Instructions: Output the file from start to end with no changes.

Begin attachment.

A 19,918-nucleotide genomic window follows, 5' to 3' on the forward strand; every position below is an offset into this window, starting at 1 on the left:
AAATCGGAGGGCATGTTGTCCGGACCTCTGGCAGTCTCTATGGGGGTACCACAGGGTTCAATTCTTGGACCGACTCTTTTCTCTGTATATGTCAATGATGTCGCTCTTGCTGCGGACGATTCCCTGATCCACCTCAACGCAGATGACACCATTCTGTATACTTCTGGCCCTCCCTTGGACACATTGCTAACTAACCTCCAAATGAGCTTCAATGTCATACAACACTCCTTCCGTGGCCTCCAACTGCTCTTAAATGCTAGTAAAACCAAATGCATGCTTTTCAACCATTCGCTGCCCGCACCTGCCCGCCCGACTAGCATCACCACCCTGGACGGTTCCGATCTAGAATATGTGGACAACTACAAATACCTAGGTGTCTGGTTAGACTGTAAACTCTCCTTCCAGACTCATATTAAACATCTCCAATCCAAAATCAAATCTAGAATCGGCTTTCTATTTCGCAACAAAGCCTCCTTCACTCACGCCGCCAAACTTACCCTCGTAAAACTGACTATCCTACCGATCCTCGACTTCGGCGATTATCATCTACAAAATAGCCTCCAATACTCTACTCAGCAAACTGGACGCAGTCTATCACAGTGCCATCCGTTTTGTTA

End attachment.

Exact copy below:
A 19,918-nucleotide genomic window follows, 5' to 3' on the forward strand; every position below is an offset into this window, starting at 1 on the left:
AAATCGGAGGGCATGTTGTCCGGACCTCTGGCAGTCTCTATGGGGGTACCACAGGGTTCAATTCTTGGACCGACTCTTTTCTCTGTATATGTCAATGATGTCGCTCTTGCTGCGGACGATTCCCTGATCCACCTCAACGCAGATGACACCATTCTGTATACTTCTGGCCCTCCCTTGGACACATTGCTAACTAACCTCCAAATGAGCTTCAATGTCATACAACACTCCTTCCGTGGCCTCCAACTGCTCTTAAATGCTAGTAAAACCAAATGCATGCTTTTCAACCATTCGCTGCCCGCACCTGCCCGCCCGACTAGCATCACCACCCTGGACGGTTCCGATCTAGAATATGTGGACAACTACAAATACCTAGGTGTCTGGTTAGACTGTAAACTCTCCTTCCAGACTCATATTAAACATCTCCAATCCAAAATCAAATCTAGAATCGGCTTTCTATTTCGCAACAAAGCCTCCTTCACTCACGCCGCCAAACTTACCCTCGTAAAACTGACTATCCTACCGATCCTCGACTTCGGCGATTATCATCTACAAAATAGCCTCCAATACTCTACTCAGCAAACTGGACGCAGTCTATCACAGTGCCATCCGTTTTGTTA